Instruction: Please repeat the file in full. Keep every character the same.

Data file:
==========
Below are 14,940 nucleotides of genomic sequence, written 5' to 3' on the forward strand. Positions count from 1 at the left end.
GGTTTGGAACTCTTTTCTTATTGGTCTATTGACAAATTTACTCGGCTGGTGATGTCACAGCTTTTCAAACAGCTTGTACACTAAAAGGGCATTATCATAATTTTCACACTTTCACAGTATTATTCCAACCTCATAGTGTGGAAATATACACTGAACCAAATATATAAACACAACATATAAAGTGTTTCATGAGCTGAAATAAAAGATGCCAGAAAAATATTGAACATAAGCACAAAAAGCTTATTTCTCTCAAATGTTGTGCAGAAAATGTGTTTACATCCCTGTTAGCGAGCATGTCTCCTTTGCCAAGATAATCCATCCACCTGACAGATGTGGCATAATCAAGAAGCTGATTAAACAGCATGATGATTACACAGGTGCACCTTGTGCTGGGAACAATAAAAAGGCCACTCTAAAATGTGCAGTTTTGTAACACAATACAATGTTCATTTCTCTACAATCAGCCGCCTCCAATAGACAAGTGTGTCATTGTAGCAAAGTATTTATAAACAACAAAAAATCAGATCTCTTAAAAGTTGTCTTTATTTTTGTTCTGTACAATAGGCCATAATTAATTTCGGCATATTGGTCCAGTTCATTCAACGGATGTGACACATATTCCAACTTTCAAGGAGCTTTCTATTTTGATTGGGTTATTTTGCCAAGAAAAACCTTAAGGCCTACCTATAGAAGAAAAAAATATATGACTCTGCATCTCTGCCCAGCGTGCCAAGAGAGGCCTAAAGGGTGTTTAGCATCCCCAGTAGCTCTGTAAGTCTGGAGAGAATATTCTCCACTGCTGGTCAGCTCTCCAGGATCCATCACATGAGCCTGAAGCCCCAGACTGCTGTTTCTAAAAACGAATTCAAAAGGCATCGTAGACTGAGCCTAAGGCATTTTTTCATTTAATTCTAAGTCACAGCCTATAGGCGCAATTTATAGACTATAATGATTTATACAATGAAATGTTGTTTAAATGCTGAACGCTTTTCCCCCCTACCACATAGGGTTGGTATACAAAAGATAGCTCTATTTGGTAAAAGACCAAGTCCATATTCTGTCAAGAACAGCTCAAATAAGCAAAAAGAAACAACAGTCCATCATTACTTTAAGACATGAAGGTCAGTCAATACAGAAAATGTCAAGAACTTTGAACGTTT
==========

Below are 14,940 nucleotides of genomic sequence, written 5' to 3' on the forward strand. Positions count from 1 at the left end.
GGTTTGGAACTCTTTTCTTATTGGTCTATTGACAAATTTACTCGGCTGGTGATGTCACAGCTTTTCAAACAGCTTGTACACTAAAAGGGCATTATCATAATTTTCACACTTTCACAGTATTATTCCAACCTCATAGTGTGGAAATATACACTGAACCAAATATATAAACACAACATATAAAGTGTTTCATGAGCTGAAATAAAAGATGCCAGAAAAATATTGAACATAAGCACAAAAAGCTTATTTCTCTCAAATGTTGTGCAGAAAATGTGTTTACATCCCTGTTAGCGAGCATGTCTCCTTTGCCAAGATAATCCATCCACCTGACAGATGTGGCATAATCAAGAAGCTGATTAAACAGCATGATGATTACACAGGTGCACCTTGTGCTGGGAACAATAAAAAGGCCACTCTAAAATGTGCAGTTTTGTAACACAATACAATGTTCATTTCTCTACAATCAGCCGCCTCCAATAGACAAGTGTGTCATTGTAGCAAAGTATTTATAAACAACAAAAAATCAGATCTCTTAAAAGTTGTCTTTATTTTTGTTCTGTACAATAGGCCATAATTAATTTCGGCATATTGGTCCAGTTCATTCAACGGATGTGACACATATTCCAACTTTCAAGGAGCTTTCTATTTTGATTGGGTTATTTTGCCAAGAAAAACCTTAAGGCCTACCTATAGAAGAAAAAAATATATGACTCTGCATCTCTGCCCAGCGTGCCAAGAGAGGCCTAAAGGGTGTTTAGCATCCCCAGTAGCTCTGTAAGTCTGGAGAGAATATTCTCCACTGCTGGTCAGCTCTCCAGGATCCATCACATGAGCCTGAAGCCCCAGACTGCTGTTTCTAAAAACGAATTCAAAAGGCATCGTAGACTGAGCCTAAGGCATTTTTTCATTTAATTCTAAGTCACAGCCTATAGGCGCAATTTATAGACTATAATGATTTATACAATGAAATGTTGTTTAAATGCTGAACGCTTTTCCCCCCTACCACATAGGGTTGGTATACAAAAGATAGCTCTATTTGGTAAAAGACCAAGTCCATATTCTGTCAAGAACAGCTCAAATAAGCAAAAAGAAACAACAGTCCATCATTACTTTAAGACATGAAGGTCAGTCAATACAGAAAATGTCAAGAACTTTGAACGTTT